One day last October, Yolanda Magallanes, took Trojan, her four-year-old pit bull mix, to get some exercise in the park across the street from her Fountain Valley home as she frequently does. All went well until it was time to go home.
“He didn’t want to walk,” Yolanda said. “He didn’t want to go anywhere.” And when they entered her house, he defecated on the floor. “That was not normal for him. I figured he had a little tummy ache.”
When she went to bed that evening, Trojan did not come in to sleep with her. “He has done that since day one. He just wanted to lie on the tile floor.” He was lying in the same spot when she got up in the morning.
Before leaving for work, Yolanda called her sister, Irene Caudillo, and asked her to come get Trojan and take him to see her veterinarian, Dr. Mark Malo at Garden Grove Dog and Cat Hospital. She met her sister there. Dr. Malo did not have good news: He said that the dog was in bad shape and might be dying, she said. He wanted to take x-rays and install an IV.
When Yolanda returned a couple of hours later, Dr. Malo said that the x-rays showed a large mass and that Trojan needed surgery. He asked her to take the dog to a specialty hospital.
After what she described as a “royal” welcome for Trojan, the specialty hospital did an MRI and “put me in a room and said the doctor would be in soon to talk to me.” When the doctor entered, Yolanda said, she was told that her dog had a large mass and needed surgery immediately. There was a 65% chance that the mass was cancerous, the doctor said.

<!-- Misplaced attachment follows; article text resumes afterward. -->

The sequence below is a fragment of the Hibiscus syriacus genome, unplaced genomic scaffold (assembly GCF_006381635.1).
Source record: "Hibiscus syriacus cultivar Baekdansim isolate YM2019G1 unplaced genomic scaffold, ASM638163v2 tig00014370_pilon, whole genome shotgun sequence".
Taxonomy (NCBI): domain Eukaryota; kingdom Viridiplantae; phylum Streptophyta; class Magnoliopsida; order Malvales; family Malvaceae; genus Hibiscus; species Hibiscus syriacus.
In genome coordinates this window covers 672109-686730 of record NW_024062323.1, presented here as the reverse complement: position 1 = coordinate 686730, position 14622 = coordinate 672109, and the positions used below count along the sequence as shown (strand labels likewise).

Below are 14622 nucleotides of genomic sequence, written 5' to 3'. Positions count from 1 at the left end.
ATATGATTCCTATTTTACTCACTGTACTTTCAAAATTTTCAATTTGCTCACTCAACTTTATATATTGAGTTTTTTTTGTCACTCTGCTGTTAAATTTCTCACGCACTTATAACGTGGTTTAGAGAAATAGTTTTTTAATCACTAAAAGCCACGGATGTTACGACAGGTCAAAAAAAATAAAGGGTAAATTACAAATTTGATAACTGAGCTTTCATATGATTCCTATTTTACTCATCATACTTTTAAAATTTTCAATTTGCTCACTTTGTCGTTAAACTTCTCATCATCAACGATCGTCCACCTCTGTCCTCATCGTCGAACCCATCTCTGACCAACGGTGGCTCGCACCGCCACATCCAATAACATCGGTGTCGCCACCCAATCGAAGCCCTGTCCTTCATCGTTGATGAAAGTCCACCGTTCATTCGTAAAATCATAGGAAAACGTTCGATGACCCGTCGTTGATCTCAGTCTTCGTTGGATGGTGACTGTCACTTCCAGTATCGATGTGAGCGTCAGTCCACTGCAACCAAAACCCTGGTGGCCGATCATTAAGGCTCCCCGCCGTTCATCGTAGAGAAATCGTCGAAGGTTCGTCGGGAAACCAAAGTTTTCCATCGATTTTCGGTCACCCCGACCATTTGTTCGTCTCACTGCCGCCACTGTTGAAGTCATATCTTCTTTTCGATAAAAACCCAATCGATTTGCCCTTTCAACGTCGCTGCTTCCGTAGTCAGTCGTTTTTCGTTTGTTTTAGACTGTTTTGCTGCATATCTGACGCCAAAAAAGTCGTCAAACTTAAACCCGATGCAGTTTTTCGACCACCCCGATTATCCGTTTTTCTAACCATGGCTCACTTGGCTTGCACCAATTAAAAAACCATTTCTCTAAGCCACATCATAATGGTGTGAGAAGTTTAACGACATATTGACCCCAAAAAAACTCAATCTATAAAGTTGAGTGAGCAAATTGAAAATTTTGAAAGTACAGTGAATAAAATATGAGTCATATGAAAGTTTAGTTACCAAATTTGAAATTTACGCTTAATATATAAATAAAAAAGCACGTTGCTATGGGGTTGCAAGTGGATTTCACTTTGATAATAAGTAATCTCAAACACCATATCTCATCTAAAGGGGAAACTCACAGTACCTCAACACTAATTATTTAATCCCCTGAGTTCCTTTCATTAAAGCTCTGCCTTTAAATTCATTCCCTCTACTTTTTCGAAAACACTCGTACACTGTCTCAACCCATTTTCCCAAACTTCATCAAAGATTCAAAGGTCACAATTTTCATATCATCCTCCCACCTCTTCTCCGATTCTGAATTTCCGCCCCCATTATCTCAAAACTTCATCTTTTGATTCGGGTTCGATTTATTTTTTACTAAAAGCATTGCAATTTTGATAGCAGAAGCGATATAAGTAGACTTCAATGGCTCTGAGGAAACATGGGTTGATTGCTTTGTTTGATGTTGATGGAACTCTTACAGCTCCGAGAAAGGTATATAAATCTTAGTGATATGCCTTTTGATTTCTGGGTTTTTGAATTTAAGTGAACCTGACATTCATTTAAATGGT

The doctor told her: “Your choice is either emergency surgery now or put him down. If you’re keeping him alive, it’ll cost you $6,000 to $8.000 for the surgery. And with the cancer treatments [that follow], you’ll continue to pay.”
Yolanda asked: “Where am I going to get that kind of money? I don’t make that kind of money. I don’t have that kind of money. The doctor said, you might want to consider putting him down. And I said, putting him down is not an option.”
She asked for a few minutes with family members, who were at the hospital “to figure this out.” But the doctor told her, she said, that “we need a decision within the next few minutes.” She felt pressured.
Yolanda began to sign the paperwork that would permit the hospital to euthanize her pet. “But I just couldn’t go through with it,” she said. Irene offered to lend her $4,000, the sum the hospital wanted before the surgery would be performed. After the credit card transaction, Trojan was taken into surgery.
Following the operation, Yolanda was told that the mass was not malignant and that her dog had suffered a ruptured spleen. Today, Trojan is a happy, healthy dog and Yolanda is “almost done paying the money, little by little, that I borrowed from my sister and from my bank.”
When she asked the specialty hospital about finding help for the surgery bill, they mentioned Angel Fund. Yolanda called the fund and was impressed with how she was received. “Angel Fund was very good to me,” she said. “There was no waiting period and the lady I talked to was very nice and very polite. She was great.” She was granted $500. After a call from Dr. Malo, she said, the specialty hospital reduced her bill by 10 percent, more than $800. She also received a grant from another charitable group.
Yolanda did not see her relationship with the specialty hospital as one of trust. “I didn’t feel that they were communicating with me,” she said. The day after she took Trojan home, she took him back to see Dr. Malo.
She is a single mother who has raised two sons, 19-year-old Edward and Michael, 18, without help from their father. Both still live at home. She works for Advance America, a short-term loan company.